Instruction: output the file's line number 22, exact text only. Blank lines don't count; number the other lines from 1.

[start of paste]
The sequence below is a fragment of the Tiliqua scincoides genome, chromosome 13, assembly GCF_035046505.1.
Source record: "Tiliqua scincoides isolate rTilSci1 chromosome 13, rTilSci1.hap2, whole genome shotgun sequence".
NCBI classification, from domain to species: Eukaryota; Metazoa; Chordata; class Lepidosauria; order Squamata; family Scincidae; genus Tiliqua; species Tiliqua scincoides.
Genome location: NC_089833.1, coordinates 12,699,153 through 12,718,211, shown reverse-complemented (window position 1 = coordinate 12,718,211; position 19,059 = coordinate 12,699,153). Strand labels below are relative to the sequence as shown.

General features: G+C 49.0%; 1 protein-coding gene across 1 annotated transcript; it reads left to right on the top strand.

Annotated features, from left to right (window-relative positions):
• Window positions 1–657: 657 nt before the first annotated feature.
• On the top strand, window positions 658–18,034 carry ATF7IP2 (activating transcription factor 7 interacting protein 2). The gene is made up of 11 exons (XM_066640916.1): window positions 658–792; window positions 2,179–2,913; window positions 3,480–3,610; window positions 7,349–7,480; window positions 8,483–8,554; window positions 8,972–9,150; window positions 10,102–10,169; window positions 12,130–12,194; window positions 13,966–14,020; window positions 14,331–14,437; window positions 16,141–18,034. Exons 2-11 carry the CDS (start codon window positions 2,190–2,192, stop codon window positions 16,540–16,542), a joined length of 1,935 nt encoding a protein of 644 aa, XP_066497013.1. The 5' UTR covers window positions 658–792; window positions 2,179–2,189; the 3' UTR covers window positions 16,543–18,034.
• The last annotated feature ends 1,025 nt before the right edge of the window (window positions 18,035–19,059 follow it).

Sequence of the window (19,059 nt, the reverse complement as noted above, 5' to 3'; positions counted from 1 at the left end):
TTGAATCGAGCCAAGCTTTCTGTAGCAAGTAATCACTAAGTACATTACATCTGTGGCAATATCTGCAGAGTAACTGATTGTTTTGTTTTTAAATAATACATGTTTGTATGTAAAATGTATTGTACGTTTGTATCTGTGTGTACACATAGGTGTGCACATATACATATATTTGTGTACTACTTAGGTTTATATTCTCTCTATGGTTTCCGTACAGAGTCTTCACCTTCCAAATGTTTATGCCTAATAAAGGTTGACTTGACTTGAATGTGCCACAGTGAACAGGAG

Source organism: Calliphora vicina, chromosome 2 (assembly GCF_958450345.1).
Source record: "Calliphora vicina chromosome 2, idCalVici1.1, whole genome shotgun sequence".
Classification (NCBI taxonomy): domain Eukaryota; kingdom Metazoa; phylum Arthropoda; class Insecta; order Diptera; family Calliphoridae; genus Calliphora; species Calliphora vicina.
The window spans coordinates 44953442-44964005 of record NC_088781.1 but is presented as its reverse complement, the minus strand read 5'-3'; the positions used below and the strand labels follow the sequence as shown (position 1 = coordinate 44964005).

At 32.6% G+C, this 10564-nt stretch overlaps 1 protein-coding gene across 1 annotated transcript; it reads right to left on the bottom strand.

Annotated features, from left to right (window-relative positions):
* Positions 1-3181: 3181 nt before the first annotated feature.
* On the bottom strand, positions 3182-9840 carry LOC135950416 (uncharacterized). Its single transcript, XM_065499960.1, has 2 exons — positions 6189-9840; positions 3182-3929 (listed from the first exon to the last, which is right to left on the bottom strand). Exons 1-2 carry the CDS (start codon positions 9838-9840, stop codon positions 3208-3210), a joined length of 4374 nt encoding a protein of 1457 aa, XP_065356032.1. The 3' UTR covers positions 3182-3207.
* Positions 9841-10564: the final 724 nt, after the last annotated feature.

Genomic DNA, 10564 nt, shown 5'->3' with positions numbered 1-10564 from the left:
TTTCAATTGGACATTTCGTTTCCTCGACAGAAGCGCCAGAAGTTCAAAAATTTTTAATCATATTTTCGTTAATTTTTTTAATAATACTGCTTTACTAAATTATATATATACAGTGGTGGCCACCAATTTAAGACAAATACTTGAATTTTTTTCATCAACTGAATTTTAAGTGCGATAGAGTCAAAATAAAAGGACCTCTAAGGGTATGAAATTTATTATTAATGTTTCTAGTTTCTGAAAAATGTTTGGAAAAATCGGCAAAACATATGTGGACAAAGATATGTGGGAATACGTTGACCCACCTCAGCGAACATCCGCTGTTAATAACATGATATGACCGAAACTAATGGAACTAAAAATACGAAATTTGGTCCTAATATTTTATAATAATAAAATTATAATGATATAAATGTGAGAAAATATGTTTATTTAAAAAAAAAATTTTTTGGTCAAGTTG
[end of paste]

TTTCAATTGGACATTTCGTTTCCTCGACAGAAGCGCCAGAAGTTCAAAAATTTTTAATCATATTTTCGTTAATTTTTTTAATAATACTGCTTTACTAAATTATATATATACAGTGGTGGCCACCAATTTAAGACAAATACTTGAATTTTTTTCATCAACTGAATTTTAAGTGCGATAGAGTCAAAATAAAAGGACCTCTAAGGGTATGAAATTTATTATTAATGTTTCTAGTTTCTGAAAAATGTTTGGAAAAATCGGCAAAACATATGTGGACAAAGATATGTGGGAATACGTTGACCCACCTCAGCGAACATCCGCTGTTAATAACATGATATGACCGAAACTAATGGAACTAAAAATACGAAATTTGGTCCTAATATTTTATAATAATAAAATTATAATGATATAAATGTGAGAAAATATGTTTATTTAAAAAAAAAATTTTTTGGTCAAGTTG